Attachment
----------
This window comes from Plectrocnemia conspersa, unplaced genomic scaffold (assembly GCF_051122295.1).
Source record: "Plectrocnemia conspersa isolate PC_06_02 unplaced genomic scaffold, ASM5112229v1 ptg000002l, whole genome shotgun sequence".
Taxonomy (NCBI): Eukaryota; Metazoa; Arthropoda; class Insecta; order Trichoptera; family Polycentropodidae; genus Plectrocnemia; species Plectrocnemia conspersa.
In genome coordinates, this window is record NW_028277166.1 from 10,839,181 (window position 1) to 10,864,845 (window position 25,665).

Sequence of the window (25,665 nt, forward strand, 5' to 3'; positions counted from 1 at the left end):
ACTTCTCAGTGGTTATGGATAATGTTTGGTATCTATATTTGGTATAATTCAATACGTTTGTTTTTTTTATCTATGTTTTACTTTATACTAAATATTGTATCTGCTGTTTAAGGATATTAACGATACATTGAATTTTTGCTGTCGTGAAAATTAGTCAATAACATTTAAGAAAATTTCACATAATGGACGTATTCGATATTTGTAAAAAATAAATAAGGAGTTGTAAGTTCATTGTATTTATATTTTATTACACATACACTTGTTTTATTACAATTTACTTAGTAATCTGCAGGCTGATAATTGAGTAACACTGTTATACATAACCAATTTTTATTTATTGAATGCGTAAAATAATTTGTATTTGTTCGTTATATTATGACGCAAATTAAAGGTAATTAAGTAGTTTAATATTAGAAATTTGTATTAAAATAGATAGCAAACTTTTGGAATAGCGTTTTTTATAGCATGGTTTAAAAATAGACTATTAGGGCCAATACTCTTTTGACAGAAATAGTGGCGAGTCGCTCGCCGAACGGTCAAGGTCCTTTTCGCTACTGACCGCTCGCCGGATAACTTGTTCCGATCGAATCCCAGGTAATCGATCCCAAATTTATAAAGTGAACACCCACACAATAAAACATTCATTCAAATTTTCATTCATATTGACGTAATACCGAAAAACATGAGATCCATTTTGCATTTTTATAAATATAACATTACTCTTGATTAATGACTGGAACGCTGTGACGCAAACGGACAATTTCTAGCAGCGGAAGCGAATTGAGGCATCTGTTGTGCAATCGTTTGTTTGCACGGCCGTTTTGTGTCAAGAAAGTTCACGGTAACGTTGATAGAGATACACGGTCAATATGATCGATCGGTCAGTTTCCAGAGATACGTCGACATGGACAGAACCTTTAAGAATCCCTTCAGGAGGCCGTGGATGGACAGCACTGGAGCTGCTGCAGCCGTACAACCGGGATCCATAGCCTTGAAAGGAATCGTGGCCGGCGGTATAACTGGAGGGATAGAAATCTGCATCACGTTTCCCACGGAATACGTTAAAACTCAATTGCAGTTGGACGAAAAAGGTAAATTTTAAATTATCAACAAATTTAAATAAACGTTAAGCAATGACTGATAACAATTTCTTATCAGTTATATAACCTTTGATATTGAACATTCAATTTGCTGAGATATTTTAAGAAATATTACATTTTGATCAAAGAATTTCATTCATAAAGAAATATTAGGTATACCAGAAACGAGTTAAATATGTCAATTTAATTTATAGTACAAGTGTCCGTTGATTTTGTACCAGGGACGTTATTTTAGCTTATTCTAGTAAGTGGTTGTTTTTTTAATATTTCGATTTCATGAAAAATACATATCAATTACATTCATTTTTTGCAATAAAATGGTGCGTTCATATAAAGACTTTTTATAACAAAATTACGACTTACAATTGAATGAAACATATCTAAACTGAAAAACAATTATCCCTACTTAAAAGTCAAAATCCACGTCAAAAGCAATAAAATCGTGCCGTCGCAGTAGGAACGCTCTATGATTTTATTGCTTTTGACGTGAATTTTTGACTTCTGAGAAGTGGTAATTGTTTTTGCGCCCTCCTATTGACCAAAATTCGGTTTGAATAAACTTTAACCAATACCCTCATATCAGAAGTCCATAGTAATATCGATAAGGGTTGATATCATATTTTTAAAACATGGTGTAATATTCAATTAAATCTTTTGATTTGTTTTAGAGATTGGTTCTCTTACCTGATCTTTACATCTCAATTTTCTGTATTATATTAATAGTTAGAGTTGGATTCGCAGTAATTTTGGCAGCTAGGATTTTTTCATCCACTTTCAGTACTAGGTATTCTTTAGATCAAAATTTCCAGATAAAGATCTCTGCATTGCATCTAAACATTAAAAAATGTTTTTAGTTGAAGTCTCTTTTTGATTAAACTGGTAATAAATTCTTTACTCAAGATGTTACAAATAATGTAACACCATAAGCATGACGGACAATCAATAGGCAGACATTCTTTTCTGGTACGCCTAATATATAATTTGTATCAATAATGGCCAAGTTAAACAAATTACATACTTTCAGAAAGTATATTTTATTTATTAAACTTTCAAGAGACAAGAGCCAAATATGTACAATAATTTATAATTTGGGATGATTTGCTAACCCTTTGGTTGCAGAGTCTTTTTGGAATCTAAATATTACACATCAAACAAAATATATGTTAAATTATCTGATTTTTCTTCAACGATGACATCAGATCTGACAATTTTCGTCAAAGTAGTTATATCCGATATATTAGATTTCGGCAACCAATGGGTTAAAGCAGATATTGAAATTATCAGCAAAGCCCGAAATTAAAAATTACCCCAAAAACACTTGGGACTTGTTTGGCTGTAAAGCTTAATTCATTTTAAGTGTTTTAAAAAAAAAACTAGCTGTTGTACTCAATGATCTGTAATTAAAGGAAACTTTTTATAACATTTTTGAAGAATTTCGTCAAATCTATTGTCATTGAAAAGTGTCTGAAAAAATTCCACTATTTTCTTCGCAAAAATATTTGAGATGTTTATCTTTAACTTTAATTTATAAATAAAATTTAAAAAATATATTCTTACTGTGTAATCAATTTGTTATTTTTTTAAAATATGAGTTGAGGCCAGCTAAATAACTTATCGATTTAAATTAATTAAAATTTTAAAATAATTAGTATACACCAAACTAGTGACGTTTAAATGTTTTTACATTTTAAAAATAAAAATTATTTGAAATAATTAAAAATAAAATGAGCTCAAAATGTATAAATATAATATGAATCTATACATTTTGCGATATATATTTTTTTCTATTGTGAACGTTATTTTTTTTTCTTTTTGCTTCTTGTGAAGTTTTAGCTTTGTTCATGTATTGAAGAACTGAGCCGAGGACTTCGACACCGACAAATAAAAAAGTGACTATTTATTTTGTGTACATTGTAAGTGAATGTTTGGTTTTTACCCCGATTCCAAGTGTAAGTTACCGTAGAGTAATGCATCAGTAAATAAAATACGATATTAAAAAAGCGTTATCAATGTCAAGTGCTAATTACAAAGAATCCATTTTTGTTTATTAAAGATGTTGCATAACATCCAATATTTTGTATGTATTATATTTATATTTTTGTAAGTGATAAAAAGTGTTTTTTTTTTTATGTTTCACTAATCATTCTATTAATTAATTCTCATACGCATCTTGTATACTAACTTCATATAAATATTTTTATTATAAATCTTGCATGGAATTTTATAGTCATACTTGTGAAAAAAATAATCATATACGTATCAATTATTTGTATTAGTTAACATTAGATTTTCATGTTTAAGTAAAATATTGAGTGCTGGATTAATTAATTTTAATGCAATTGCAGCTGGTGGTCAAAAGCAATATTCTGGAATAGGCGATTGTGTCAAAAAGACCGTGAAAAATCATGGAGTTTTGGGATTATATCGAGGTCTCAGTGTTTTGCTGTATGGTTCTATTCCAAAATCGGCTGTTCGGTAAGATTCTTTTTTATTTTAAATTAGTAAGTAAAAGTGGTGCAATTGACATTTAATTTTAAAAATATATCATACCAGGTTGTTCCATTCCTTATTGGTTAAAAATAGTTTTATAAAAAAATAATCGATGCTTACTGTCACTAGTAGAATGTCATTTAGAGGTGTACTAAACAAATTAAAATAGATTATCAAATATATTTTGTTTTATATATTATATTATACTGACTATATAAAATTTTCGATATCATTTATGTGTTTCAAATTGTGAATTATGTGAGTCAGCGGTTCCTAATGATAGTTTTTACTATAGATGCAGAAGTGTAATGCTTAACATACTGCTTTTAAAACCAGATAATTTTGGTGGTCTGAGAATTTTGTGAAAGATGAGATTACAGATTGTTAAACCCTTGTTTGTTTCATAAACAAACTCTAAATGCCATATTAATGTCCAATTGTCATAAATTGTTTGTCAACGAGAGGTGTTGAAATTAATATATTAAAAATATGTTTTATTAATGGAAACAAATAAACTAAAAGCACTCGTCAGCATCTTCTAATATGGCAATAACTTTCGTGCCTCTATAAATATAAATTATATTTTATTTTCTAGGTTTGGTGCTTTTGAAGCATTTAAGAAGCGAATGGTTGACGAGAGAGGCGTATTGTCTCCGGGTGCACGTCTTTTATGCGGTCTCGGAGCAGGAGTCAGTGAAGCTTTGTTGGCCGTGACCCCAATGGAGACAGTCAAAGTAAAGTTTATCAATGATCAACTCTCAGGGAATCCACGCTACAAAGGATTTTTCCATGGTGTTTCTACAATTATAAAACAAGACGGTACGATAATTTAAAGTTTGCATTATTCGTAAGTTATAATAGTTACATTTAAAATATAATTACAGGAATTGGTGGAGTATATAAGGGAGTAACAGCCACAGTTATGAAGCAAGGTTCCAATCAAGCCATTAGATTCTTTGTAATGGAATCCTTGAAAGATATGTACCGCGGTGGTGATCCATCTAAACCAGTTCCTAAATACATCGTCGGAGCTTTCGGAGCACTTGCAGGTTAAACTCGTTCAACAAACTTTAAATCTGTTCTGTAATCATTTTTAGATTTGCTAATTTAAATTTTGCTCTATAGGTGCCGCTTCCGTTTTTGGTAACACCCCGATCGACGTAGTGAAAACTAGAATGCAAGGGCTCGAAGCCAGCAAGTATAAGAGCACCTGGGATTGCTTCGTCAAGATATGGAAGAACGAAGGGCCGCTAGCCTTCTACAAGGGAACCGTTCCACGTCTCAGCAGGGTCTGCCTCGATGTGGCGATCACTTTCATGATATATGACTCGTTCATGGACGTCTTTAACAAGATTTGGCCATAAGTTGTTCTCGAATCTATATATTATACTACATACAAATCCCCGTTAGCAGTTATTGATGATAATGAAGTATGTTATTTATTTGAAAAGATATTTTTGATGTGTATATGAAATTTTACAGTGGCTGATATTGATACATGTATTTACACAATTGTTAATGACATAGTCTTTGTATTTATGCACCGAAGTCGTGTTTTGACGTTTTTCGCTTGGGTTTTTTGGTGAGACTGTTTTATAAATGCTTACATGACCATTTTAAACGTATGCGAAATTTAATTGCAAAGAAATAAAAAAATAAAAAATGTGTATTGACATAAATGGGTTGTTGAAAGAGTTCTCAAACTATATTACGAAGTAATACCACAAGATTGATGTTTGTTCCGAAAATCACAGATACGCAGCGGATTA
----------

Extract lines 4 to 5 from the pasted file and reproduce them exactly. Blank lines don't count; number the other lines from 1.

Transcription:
In genome coordinates, this window is record NW_028277166.1 from 10,839,181 (window position 1) to 10,864,845 (window position 25,665).

Sequence of the window (25,665 nt, forward strand, 5' to 3'; positions counted from 1 at the left end):